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. Experts Urge Better Management And Information About Desert Spread

The UN predicts 60 million Africans from countries south of the Sahara will head for the north of the continent and towards Europe over the next 20 years if desertification is not halted.
by Pierre Lanfranchi
Tunis (AFP) Jun 21, 2006
The United Nations called Wednesday for better management and a wider spreading of scientific knowledge to fight the creeping spread of deserts across the world. At a conference in Tunis organised by the UN educational, scientific and cultural organisation UNESCO some 300 scientists adopted a resolution calling on govermments to make the issue a "major priority".

Deserts cover 41 percent of the world's surface and desertification menaces about 250 million people on five continents. Some 1.2 billion people in the world's 110 poorest states are under threat.

The environmental, economic, social and human consequences are enormous and could lead to mass migration. The UN predicts 60 million Africans from countries south of the Sahara will head for the north of the continent and towards Europe over the next 20 years if desertification is not halted.

In a "Declaration of Tunis" adopted after a conference on the future of the world's drylands the scientists called on governments to "place combatting desertification and development of drylands as a major priority and to create an enabling environment."

They called on governments and multilateral environmental agreements "to use sound scientific knowledge to formulate and implement policies, laws, regulations and action programmes vis-a-vis environmental issues stressing integrated management of natural resources and conservation practices."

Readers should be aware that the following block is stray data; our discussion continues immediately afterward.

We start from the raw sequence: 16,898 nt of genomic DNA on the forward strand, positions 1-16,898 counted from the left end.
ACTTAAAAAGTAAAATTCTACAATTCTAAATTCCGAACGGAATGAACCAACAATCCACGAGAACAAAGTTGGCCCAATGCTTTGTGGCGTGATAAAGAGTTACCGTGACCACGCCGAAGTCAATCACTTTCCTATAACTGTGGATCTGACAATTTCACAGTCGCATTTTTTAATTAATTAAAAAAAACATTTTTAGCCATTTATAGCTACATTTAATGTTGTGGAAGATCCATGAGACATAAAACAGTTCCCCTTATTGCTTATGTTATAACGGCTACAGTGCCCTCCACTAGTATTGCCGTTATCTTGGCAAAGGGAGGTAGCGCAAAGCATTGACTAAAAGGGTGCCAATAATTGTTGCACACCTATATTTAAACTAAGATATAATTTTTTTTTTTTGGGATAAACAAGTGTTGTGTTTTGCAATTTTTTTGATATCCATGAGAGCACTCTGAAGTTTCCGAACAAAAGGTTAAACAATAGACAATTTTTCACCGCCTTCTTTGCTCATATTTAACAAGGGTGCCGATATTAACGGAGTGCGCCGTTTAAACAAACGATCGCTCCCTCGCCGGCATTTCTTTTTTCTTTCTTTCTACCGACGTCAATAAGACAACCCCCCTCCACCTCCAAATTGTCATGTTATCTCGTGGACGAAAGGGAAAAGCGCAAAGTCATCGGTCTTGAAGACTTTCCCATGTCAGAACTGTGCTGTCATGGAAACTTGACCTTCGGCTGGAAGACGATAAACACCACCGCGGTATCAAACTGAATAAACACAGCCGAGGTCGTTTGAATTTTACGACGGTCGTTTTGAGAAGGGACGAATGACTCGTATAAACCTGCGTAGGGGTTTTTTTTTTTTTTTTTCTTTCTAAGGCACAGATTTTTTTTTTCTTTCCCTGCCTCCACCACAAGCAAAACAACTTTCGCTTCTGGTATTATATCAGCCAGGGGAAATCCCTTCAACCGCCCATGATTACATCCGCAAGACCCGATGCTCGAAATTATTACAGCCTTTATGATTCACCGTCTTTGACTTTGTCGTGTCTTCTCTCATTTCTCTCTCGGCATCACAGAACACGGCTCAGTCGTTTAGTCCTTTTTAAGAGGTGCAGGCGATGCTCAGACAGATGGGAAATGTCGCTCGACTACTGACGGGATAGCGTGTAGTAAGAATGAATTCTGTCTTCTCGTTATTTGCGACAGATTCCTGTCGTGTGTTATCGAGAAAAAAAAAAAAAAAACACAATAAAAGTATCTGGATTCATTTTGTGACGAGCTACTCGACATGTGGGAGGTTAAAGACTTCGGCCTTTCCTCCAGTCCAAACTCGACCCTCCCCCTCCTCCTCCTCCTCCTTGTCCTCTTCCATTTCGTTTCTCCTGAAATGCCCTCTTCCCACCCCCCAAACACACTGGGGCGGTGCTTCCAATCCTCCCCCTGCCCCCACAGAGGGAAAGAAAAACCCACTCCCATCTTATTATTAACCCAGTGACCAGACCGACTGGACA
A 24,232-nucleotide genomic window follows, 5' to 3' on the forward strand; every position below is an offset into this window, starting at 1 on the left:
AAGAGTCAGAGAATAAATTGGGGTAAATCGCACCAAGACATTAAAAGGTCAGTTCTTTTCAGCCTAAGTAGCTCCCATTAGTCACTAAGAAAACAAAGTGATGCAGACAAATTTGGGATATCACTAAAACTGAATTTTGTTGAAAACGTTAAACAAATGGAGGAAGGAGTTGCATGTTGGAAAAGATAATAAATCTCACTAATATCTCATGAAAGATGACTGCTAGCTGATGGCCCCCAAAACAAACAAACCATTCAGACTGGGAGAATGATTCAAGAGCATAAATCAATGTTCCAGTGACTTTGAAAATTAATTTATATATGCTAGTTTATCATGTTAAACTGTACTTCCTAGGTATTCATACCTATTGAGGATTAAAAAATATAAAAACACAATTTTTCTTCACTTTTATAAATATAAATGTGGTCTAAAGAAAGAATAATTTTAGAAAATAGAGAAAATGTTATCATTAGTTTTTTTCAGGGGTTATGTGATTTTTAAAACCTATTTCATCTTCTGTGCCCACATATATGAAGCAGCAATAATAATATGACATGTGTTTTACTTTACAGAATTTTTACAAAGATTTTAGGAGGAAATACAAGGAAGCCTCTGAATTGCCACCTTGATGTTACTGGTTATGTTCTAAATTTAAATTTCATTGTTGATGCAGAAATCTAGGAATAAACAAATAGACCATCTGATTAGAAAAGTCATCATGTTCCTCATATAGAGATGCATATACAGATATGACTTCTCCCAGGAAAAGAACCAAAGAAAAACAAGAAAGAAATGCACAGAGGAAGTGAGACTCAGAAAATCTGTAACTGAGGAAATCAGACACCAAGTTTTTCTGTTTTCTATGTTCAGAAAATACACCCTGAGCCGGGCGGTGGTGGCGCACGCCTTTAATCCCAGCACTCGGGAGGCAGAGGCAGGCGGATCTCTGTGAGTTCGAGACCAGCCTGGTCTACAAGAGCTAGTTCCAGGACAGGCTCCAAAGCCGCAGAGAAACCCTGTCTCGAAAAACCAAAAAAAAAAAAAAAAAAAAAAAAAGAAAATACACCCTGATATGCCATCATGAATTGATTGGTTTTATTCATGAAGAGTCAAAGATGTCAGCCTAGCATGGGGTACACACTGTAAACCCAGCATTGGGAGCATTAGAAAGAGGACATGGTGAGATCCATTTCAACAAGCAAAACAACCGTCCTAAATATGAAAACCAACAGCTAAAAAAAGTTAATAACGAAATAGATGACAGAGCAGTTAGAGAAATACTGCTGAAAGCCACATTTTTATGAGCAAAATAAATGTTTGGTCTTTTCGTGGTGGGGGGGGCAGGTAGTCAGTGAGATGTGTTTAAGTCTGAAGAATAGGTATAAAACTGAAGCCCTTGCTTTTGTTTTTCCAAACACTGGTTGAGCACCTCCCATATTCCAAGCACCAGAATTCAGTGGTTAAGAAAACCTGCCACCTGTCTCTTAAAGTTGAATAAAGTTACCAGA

The signatories pointed out that the world's drylands are home to more than two billion people with rich cultures and provide habitats to unique plant and animal species that need to be preserved for present and future generations.

But, they said, they were "concerned that many drylands are subject to land degradation and desertification as a result of extended droughts, climate change and human activities that exacerbate poverty and food insecurity."

Scientific knowledge on dryland environments and the socio-economic dimensions of dryland development had increased over the past 50 years, but important knowledge gaps remained.

New challenges and opportunities had emerged that needed to be addressed in order to promote sustainable development through a holistic approach and action plans to combat desertification.

"Drylands do have a future," said Walter Erdelen, UNESCO assistant director general for natural sciences at the end of the three-day conference, adding they should not "be neglected as remote or peripheral areas or considered as marginal with respect to their economic productivity."

The declaration underlines the role that the scientifc community has to play in disseminating its findings and making them available "to decision-makers and local dryland communities so that research can help shape sound policies and good governance as well as education on an interactive basis for sustainable dryland management and improved livelihoods."

The declaration places emphasis on conservation of cultural and biological diversity, integrated management of water resources and of disasters, whether natural or man-made, renewable energies and the importance of agriculture and pastoralism.

Source: Agence France-Presse

Related Links
UN Educational, Scientific And Cultural Organisation

Global Warming And Deserts Are A Double-Edged Sword
Paris (AFP) Jun 20, 2006
The desert is a special word, reflecting our dread and awe at vast, parched regions where a few plants, animals and hardy humans somehow survive in the emptiness. These conflicting emotions find resonance this Saturday in a UN day that celebrates the desert yet curses desertification and points to the impact of climate change on both.

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